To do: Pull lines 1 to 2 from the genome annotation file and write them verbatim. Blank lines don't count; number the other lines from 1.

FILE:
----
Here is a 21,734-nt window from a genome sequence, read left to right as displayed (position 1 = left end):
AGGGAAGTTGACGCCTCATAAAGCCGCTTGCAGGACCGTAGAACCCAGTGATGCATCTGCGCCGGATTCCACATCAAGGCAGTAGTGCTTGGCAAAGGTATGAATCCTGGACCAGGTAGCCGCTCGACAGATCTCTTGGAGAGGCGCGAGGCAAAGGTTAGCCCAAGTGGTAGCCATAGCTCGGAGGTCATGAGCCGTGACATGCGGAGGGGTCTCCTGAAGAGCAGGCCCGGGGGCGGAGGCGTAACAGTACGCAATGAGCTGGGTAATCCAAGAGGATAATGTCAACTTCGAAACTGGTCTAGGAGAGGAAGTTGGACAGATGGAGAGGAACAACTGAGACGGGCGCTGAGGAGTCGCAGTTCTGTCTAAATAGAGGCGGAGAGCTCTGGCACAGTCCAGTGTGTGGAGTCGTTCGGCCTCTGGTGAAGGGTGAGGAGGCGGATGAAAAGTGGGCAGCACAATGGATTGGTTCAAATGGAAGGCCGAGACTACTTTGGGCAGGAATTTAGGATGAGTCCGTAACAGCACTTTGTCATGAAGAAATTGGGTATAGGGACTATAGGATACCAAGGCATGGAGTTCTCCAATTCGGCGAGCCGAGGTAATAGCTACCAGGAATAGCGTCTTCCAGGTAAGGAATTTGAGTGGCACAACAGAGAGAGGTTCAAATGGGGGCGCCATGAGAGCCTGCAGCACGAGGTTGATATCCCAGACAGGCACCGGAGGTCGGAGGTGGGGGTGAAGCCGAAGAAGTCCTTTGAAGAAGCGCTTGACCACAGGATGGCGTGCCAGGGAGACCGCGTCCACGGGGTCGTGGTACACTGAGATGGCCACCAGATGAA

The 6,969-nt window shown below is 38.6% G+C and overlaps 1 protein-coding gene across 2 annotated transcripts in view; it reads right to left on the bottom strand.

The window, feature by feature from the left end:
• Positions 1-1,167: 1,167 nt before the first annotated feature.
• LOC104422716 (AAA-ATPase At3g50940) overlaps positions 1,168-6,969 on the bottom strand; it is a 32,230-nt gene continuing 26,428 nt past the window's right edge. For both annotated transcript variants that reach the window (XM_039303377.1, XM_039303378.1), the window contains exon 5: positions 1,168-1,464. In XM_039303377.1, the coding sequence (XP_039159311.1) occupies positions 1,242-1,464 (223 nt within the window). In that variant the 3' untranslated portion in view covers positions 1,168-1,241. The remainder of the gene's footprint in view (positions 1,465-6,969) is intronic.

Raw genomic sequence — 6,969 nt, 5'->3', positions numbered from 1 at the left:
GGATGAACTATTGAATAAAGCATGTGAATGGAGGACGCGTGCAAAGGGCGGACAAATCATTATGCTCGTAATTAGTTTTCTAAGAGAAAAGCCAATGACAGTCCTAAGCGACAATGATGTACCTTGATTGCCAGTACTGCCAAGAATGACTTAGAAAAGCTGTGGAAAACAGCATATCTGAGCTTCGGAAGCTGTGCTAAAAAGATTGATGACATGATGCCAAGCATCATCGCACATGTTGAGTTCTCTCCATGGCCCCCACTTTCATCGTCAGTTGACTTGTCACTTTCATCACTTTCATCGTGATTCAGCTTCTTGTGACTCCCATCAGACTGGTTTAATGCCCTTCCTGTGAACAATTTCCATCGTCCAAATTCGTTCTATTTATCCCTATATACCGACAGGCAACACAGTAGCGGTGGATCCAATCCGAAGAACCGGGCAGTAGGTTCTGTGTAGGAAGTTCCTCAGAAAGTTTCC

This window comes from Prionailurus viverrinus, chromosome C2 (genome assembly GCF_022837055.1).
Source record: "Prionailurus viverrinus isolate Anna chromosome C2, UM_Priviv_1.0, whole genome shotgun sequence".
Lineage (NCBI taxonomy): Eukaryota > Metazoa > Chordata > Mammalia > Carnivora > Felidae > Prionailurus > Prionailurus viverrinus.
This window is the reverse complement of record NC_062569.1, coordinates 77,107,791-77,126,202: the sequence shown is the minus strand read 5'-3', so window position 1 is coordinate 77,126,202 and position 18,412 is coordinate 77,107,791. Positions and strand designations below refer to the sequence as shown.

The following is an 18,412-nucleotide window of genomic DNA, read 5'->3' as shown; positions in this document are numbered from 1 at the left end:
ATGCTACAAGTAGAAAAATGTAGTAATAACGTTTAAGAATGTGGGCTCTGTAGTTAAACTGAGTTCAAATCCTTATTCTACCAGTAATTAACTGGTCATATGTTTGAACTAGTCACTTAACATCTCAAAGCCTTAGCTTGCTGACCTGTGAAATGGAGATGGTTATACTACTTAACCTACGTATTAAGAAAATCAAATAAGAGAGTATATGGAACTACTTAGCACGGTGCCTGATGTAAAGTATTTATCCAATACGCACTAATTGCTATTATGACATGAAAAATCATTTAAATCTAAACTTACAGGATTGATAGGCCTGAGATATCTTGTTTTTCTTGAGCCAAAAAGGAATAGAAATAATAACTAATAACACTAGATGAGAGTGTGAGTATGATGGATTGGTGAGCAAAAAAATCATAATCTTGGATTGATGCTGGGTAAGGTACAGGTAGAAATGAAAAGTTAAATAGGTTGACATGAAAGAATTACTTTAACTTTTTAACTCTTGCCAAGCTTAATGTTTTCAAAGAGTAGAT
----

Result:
Here is a 21,734-nt window from a genome sequence, read left to right as displayed (position 1 = left end):
AGGGAAGTTGACGCCTCATAAAGCCGCTTGCAGGACCGTAGAACCCAGTGATGCATCTGCGCCGGATTCCACATCAAGGCAGTAGTGCTTGGCAAAGGTATGAATCCTGGACCAGGTAGCCGCTCGACAGATCTCTTGGAGAGGCGCGAGGCAAAGGTTAGCCCAAGTGGTAGCCATAGCTCGGAGGTCATGAGCCGTGACATGCGGAGGGGTCTCCTGAAGAGCAGGCCCGGGGGCGGAGGCGTAACAGTACGCAATGAGCTGGGTAATCCAAGAGGATAATGTCAACTTCGAAACTGGTCTAGGAGAGGAAGTTGGACAGATGGAGAGGAACAACTGAGACGGGCGCTGAGGAGTCGCAGTTCTGTCTAAATAGAGGCGGAGAGCTCTGGCACAGTCCAGTGTGTGGAGTCGTTCGGCCTCTGGTGAAGGGTGAGGAGGCGGATGAAAAGTGGGCAGCACAATGGATTGGTTCAAATGGAAGGCCGAGACTACTTTGGGCAGGAATTTAGGATGAGTCCGTAACAGCACTTTGTCATGAAGAAATTGGGTATAGGGACTATAGGATACCAAGGCATGGAGTTCTCCAATTCGGCGAGCCGAGGTAATAGCTACCAGGAATAGCGTCTTCCAGGTAAGGAATTTGAGTGGCACAACAGAGAGAGGTTCAAATGGGGGCGCCATGAGAGCCTGCAGCACGAGGTTGATATCCCAGACAGGCACCGGAGGTCGGAGGTGGGGGTGAAGCCGAAGAAGTCCTTTGAAGAAGCGCTTGACCACAGGATGGCGTGCCAGGGAGACCGCGTCCACGGGGTCGTGGTACACTGAGATGGCCACCAGATGAA